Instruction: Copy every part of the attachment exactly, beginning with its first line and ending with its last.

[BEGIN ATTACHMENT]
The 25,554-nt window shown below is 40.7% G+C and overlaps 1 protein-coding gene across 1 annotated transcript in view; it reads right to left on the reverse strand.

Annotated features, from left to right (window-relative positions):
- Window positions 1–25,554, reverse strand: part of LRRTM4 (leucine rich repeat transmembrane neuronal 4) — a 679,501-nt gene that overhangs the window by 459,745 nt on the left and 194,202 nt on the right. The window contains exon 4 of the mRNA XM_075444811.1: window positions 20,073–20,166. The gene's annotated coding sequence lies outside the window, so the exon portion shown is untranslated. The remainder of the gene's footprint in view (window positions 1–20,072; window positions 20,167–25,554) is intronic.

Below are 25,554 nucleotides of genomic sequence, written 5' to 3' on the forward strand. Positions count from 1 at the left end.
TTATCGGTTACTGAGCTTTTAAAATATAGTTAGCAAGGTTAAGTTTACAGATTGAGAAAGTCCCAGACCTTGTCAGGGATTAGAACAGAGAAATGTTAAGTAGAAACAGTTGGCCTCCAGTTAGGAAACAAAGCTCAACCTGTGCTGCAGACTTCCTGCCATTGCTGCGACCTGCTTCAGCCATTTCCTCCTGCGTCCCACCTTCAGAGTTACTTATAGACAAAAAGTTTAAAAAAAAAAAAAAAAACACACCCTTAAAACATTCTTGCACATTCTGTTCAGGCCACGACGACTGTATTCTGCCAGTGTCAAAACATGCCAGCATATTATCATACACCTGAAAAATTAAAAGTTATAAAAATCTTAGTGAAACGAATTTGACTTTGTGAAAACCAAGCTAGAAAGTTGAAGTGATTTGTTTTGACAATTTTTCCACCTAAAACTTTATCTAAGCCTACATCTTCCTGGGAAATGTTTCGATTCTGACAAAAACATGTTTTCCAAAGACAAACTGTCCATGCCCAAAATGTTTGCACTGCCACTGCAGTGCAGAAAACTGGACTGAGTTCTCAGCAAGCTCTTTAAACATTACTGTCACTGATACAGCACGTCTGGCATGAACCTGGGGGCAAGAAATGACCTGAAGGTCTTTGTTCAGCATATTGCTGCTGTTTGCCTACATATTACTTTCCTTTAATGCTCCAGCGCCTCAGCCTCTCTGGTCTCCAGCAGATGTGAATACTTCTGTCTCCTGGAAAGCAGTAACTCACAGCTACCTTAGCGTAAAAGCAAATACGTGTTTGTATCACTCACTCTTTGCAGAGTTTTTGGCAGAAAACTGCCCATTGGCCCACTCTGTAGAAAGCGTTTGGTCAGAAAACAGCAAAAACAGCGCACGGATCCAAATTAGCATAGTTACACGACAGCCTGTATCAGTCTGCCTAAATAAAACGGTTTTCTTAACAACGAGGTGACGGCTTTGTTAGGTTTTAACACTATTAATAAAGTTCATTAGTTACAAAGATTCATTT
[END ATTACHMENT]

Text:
The 25,554-nt window shown below is 40.7% G+C and overlaps 1 protein-coding gene across 1 annotated transcript in view; it reads right to left on the reverse strand.

Annotated features, from left to right (window-relative positions):
- Window positions 1–25,554, reverse strand: part of LRRTM4 (leucine rich repeat transmembrane neuronal 4) — a 679,501-nt gene that overhangs the window by 459,745 nt on the left and 194,202 nt on the right. The window contains exon 4 of the mRNA XM_075444811.1: window positions 20,073–20,166. The gene's annotated coding sequence lies outside the window, so the exon portion shown is untranslated. The remainder of the gene's footprint in view (window positions 1–20,072; window positions 20,167–25,554) is intronic.

Below are 25,554 nucleotides of genomic sequence, written 5' to 3' on the forward strand. Positions count from 1 at the left end.
TTATCGGTTACTGAGCTTTTAAAATATAGTTAGCAAGGTTAAGTTTACAGATTGAGAAAGTCCCAGACCTTGTCAGGGATTAGAACAGAGAAATGTTAAGTAGAAACAGTTGGCCTCCAGTTAGGAAACAAAGCTCAACCTGTGCTGCAGACTTCCTGCCATTGCTGCGACCTGCTTCAGCCATTTCCTCCTGCGTCCCACCTTCAGAGTTACTTATAGACAAAAAGTTTAAAAAAAAAAAAAAAAACACACCCTTAAAACATTCTTGCACATTCTGTTCAGGCCACGACGACTGTATTCTGCCAGTGTCAAAACATGCCAGCATATTATCATACACCTGAAAAATTAAAAGTTATAAAAATCTTAGTGAAACGAATTTGACTTTGTGAAAACCAAGCTAGAAAGTTGAAGTGATTTGTTTTGACAATTTTTCCACCTAAAACTTTATCTAAGCCTACATCTTCCTGGGAAATGTTTCGATTCTGACAAAAACATGTTTTCCAAAGACAAACTGTCCATGCCCAAAATGTTTGCACTGCCACTGCAGTGCAGAAAACTGGACTGAGTTCTCAGCAAGCTCTTTAAACATTACTGTCACTGATACAGCACGTCTGGCATGAACCTGGGGGCAAGAAATGACCTGAAGGTCTTTGTTCAGCATATTGCTGCTGTTTGCCTACATATTACTTTCCTTTAATGCTCCAGCGCCTCAGCCTCTCTGGTCTCCAGCAGATGTGAATACTTCTGTCTCCTGGAAAGCAGTAACTCACAGCTACCTTAGCGTAAAAGCAAATACGTGTTTGTATCACTCACTCTTTGCAGAGTTTTTGGCAGAAAACTGCCCATTGGCCCACTCTGTAGAAAGCGTTTGGTCAGAAAACAGCAAAAACAGCGCACGGATCCAAATTAGCATAGTTACACGACAGCCTGTATCAGTCTGCCTAAATAAAACGGTTTTCTTAACAACGAGGTGACGGCTTTGTTAGGTTTTAACACTATTAATAAAGTTCATTAGTTACAAAGATTCATTT